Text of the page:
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In the first ever arrests of its kind in the United States, two doctors are in custody in the state of Michigan for performing female genital cutting. Federal agents received a tip months ago that one of the doctors was performing the procedure. Two seven-year-old girls at the center of the case have had it done to them, according to child forensic investigators. The case has ignited a fierce debate over the normally taboo subject among the Bohra Indian community.
The Bohra is a small sect of Shia Islam that numbers about 1.5 million across the world. They are a closed, prosperous group with a hierarchical clergy structure. The current leader, Muffaddal Saifuddin has recently said “the procedure must be done, and must be done discreetly.” The young girls aren’t told what is happening, and the cutting usually takes place between the ages of 6 to 8 with older female relatives organising the secretive event, often without the knowledge of male family members. Female genital cutting is said to have been performed for thousands of years among the Bohra.
Supporters of the practice in the Bohra community, both in the US and India, claim that if doctors are performing the procedure, it is safe to continue what they see as a cultural and religious practice. But it raises serious medical ethics questions. They voice concern that the arrests could drive the process even more underground where unqualified operators performing the cut could lead girls to greater harm.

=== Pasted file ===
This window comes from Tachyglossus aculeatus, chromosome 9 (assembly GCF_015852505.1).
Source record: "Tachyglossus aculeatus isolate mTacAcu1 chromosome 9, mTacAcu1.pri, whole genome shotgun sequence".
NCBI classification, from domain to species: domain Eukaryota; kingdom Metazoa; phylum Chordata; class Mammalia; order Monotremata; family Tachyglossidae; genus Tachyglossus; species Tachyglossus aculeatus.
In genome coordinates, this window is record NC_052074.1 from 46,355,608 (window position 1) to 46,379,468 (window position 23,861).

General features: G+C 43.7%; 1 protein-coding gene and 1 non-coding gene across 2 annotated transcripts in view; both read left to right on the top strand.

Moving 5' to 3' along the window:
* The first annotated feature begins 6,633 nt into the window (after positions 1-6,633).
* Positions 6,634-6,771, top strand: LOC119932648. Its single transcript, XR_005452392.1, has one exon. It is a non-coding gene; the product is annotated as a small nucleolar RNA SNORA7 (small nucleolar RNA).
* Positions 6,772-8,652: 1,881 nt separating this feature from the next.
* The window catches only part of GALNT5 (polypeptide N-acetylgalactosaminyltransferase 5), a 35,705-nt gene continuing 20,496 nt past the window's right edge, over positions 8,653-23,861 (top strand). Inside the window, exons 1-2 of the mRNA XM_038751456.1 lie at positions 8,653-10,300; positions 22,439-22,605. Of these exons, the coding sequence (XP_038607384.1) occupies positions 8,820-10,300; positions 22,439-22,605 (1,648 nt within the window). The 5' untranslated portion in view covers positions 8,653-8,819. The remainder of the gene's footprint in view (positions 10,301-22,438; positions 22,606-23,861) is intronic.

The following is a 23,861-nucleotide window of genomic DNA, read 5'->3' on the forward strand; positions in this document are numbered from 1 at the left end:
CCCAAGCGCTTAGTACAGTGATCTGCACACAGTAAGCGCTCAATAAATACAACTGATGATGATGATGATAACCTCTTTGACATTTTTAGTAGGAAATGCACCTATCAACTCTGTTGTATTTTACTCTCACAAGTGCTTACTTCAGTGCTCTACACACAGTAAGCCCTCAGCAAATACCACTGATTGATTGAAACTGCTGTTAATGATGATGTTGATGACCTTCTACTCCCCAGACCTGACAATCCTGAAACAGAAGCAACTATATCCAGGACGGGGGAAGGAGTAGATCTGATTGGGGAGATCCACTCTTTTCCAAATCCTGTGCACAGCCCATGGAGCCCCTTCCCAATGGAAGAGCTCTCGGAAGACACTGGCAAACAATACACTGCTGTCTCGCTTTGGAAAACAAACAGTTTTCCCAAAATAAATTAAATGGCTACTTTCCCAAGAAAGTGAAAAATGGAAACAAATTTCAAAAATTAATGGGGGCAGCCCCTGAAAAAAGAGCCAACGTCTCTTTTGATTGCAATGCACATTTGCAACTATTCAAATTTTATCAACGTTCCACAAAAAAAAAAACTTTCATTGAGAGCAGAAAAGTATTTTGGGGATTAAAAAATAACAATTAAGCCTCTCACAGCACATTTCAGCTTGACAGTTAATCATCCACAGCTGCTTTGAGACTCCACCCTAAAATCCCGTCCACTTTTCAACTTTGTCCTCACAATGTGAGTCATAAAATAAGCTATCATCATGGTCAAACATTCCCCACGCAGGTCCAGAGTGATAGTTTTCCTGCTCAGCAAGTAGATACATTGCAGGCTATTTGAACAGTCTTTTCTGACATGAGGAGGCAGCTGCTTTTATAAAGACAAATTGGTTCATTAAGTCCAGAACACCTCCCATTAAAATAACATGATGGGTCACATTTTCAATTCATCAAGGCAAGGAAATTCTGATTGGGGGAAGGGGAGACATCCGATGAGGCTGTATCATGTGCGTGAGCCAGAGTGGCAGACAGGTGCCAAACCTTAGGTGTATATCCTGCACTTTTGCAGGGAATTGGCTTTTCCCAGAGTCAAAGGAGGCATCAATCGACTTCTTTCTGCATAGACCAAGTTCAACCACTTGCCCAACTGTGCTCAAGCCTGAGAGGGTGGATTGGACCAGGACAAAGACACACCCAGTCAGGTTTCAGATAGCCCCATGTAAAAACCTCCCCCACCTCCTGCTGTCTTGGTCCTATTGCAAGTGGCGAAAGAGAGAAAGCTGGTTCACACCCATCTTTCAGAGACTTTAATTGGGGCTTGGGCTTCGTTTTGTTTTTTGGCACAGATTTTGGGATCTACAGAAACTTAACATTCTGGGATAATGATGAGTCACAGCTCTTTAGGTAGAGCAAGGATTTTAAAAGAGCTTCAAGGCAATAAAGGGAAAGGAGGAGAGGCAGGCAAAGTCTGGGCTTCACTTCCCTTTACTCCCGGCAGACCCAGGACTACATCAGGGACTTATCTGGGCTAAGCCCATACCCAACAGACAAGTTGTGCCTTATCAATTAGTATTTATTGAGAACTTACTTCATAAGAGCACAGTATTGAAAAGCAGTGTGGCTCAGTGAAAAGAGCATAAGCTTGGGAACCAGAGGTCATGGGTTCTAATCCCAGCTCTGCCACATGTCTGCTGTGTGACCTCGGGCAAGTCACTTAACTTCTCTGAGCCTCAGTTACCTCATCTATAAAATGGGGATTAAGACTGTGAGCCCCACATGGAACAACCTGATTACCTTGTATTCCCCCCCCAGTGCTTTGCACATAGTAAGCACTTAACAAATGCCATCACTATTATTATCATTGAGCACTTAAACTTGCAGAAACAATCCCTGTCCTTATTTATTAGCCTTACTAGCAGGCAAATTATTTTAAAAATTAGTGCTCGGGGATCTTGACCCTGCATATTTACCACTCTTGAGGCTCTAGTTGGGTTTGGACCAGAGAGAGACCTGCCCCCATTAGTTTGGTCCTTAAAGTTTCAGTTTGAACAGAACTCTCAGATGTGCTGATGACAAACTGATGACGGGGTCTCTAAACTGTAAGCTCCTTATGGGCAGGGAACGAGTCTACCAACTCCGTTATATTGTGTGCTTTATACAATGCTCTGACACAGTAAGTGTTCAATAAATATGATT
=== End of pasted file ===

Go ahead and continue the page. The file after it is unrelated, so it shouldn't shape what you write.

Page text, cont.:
Critics say until the community leader speaks out against cutting it will not stop. The United Nations has called female genital mutilation a human rights violation done without consent that has no medical benefits. It is often done by someone with no medical knowledge in a non-clinical setting increasing the risk of infection and error. The procedure can create lifelong pain and psychological trauma.
According to US government agencies, approximately 500,000 women and girls are at risk of having cutting performed on them in the US, a practice that has been illegal in the US since 1996.
So how is the Bohra community reacting to the arrests, and are they ready to confront this taboo topic?
In this episode of The Stream, we speak with:
Aarefa Johari @sahiyo2016
Journalist & Co-founder of Sahiyo
Munira Hamza @munira5221
Maryum Saifee @swordy786
What do you think? Leave your thoughts in the comments section below.